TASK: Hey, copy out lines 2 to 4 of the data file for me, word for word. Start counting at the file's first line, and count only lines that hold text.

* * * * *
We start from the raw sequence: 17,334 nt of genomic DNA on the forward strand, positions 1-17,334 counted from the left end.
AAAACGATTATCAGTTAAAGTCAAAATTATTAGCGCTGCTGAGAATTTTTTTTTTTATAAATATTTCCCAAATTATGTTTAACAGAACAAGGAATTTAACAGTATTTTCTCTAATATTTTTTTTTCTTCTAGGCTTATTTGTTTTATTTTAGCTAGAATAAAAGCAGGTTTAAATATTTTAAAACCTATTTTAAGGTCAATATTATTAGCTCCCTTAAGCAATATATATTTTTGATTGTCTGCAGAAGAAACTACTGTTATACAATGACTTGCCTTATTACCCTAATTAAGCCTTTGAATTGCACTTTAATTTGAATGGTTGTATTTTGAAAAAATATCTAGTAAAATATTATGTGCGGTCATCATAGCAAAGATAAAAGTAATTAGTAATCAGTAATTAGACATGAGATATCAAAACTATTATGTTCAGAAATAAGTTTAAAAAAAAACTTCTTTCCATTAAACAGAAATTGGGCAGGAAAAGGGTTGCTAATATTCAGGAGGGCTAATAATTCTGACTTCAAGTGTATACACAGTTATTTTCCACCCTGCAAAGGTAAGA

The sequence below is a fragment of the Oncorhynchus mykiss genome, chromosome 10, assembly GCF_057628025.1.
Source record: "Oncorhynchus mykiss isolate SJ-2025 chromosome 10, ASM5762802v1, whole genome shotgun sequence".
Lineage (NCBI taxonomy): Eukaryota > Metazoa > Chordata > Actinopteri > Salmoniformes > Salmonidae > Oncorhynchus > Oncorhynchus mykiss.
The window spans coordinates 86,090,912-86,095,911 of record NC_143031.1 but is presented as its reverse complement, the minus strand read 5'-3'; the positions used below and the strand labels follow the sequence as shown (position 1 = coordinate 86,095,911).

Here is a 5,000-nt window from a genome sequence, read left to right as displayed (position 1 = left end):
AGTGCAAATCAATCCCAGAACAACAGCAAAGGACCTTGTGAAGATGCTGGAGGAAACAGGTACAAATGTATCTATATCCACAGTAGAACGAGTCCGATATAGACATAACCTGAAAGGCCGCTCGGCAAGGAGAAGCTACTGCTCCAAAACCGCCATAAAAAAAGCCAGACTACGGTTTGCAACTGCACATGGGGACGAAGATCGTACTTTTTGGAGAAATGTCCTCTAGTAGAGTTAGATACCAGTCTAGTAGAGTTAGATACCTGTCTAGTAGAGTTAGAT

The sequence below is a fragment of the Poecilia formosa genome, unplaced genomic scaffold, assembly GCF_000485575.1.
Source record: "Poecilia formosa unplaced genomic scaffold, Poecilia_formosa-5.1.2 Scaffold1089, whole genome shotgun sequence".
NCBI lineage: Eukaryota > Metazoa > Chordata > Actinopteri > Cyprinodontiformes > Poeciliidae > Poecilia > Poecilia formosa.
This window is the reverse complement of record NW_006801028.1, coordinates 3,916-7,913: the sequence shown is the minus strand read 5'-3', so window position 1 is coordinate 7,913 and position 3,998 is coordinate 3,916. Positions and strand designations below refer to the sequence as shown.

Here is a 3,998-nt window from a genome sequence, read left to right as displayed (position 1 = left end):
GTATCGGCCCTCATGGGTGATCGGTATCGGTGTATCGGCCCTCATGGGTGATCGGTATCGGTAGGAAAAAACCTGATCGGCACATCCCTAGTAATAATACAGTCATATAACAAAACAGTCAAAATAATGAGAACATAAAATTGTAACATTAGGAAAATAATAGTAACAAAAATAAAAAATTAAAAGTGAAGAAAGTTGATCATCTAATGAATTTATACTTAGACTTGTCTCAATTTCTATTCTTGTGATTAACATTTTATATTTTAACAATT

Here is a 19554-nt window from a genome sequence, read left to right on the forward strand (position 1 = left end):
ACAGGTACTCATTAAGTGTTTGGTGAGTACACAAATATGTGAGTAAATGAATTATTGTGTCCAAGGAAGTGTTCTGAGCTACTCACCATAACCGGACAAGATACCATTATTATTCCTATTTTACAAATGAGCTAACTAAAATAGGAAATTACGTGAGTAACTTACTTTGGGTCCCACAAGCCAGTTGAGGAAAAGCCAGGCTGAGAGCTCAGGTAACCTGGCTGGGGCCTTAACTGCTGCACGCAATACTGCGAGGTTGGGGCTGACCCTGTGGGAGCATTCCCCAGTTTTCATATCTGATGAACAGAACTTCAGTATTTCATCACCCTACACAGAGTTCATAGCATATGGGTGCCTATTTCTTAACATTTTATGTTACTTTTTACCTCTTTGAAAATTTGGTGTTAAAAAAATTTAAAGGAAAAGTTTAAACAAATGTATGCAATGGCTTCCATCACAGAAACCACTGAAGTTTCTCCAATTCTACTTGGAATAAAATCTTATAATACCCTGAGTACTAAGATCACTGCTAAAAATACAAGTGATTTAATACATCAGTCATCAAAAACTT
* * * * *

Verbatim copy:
AAAACGATTATCAGTTAAAGTCAAAATTATTAGCGCTGCTGAGAATTTTTTTTTTTATAAATATTTCCCAAATTATGTTTAACAGAACAAGGAATTTAACAGTATTTTCTCTAATATTTTTTTTTCTTCTAGGCTTATTTGTTTTATTTTAGCTAGAATAAAAGCAGGTTTAAATATTTTAAAACCTATTTTAAGGTCAATATTATTAGCTCCCTTAAGCAATATATATTTTTGATTGTCTGCAGAAGAAACTACTGTTATACAATGACTTGCCTTATTACCCTAATTAAGCCTTTGAATTGCACTTTAATTTGAATGGTTGTATTTTGAAAAAATATCTAGTAAAATATTATGTGCGGTCATCATAGCAAAGATAAAAGTAATTAGTAATCAGTAATTAGACATGAGATATCAAAACTATTATGTTCAGAAATAAGTTTAAAAAAAAACTTCTTTCCATTAAACAGAAATTGGGCAGGAAAAGGGTTGCTAATATTCAGGAGGGCTAATAATTCTGACTTCAAGTGTATACACAGTTATTTTCCACCCTGCAAAGGTAAGA

The sequence below is a fragment of the Oncorhynchus mykiss genome, chromosome 10, assembly GCF_057628025.1.
Source record: "Oncorhynchus mykiss isolate SJ-2025 chromosome 10, ASM5762802v1, whole genome shotgun sequence".